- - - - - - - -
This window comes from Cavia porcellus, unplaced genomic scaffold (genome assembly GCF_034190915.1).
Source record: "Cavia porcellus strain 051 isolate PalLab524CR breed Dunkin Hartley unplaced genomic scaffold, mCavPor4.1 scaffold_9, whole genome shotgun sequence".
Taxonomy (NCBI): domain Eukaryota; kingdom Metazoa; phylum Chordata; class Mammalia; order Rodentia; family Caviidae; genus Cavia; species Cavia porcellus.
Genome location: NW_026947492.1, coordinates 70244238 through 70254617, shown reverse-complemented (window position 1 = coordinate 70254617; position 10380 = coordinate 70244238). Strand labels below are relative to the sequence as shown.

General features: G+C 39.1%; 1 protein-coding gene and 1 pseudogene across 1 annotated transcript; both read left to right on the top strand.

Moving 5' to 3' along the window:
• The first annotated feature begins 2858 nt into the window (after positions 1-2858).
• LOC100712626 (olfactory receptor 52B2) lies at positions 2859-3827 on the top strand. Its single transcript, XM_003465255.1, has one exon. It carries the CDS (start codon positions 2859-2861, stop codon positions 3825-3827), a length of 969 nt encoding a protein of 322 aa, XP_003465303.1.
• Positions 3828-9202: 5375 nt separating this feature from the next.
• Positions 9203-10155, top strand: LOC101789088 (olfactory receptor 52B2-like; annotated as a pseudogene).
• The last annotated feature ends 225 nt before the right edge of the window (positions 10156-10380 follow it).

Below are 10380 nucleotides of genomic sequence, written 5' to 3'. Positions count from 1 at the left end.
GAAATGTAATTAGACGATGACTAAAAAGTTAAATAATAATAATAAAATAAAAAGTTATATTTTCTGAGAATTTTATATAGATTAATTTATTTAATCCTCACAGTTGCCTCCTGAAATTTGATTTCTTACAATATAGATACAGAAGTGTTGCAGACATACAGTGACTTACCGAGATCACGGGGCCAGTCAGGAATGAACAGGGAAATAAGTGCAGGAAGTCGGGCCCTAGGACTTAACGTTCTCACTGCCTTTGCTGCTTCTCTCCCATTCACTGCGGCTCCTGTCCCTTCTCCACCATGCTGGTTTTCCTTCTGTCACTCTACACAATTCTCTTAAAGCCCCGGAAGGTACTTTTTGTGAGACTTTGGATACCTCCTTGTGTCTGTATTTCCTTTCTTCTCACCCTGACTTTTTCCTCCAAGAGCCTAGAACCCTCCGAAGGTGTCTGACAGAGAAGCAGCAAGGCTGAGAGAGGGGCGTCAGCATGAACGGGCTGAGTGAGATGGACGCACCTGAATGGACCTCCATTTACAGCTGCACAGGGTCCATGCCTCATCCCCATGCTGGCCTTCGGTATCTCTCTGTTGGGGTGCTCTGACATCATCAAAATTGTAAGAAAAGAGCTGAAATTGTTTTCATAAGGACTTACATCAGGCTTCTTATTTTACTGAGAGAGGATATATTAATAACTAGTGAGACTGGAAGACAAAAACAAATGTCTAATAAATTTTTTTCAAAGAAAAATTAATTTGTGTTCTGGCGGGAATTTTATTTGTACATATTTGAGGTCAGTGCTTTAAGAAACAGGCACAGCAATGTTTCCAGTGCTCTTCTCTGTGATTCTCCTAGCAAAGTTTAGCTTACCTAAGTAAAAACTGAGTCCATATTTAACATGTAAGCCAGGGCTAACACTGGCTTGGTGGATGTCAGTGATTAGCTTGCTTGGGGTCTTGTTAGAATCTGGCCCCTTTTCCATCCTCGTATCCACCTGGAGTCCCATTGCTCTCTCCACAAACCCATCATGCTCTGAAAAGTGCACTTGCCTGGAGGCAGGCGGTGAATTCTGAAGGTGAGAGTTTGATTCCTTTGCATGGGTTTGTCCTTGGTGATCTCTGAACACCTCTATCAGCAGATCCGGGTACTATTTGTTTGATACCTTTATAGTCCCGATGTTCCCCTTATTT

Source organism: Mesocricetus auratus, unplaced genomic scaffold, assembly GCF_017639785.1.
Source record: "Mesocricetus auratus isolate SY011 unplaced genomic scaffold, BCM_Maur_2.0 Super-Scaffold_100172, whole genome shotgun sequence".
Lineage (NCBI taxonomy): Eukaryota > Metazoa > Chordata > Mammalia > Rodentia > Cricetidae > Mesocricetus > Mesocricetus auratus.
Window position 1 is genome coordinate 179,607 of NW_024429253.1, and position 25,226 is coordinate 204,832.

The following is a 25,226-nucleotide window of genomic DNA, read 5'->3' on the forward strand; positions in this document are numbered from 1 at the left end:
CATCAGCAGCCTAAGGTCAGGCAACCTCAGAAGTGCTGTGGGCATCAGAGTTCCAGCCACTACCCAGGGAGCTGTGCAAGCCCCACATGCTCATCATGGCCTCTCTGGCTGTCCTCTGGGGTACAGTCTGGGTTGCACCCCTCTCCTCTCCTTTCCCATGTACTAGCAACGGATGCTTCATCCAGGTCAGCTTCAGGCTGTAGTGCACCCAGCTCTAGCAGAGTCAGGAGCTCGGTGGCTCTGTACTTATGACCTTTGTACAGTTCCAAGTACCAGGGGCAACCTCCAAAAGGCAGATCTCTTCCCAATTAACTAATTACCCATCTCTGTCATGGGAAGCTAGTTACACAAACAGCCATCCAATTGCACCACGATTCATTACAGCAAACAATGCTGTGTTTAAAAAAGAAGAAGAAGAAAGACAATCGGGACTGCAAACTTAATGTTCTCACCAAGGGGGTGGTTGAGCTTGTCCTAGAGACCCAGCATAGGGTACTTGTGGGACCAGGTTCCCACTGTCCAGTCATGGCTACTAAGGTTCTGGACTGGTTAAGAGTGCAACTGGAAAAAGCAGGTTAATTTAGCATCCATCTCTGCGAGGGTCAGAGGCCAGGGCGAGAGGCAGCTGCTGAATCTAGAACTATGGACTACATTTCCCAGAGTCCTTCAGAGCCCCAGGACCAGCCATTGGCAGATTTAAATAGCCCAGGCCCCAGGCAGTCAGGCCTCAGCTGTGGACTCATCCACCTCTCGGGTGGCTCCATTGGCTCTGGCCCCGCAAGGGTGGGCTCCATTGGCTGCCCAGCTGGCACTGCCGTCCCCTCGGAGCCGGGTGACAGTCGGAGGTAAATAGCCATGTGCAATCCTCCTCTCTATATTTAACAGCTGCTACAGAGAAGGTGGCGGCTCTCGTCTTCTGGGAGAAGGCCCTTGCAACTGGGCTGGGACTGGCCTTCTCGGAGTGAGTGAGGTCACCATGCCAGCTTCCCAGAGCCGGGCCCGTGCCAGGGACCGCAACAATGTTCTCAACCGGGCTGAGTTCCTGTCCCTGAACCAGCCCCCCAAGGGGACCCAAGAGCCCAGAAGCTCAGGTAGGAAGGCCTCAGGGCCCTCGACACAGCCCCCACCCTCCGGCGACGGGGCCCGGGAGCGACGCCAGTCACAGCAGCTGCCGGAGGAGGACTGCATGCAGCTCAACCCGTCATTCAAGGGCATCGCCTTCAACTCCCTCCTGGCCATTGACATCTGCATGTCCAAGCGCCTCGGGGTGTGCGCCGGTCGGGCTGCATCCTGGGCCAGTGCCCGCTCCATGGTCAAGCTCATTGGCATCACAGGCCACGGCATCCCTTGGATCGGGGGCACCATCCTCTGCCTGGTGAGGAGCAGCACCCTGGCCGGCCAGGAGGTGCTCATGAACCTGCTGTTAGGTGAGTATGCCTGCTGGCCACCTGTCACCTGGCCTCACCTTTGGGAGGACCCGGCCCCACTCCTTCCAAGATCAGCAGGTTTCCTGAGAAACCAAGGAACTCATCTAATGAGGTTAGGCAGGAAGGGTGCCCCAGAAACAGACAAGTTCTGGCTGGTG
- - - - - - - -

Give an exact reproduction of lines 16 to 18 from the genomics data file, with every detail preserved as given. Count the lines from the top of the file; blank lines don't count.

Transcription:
Lineage (NCBI taxonomy): Eukaryota > Metazoa > Chordata > Mammalia > Rodentia > Cricetidae > Mesocricetus > Mesocricetus auratus.
Window position 1 is genome coordinate 179,607 of NW_024429253.1, and position 25,226 is coordinate 204,832.

The following is a 25,226-nucleotide window of genomic DNA, read 5'->3' on the forward strand; positions in this document are numbered from 1 at the left end: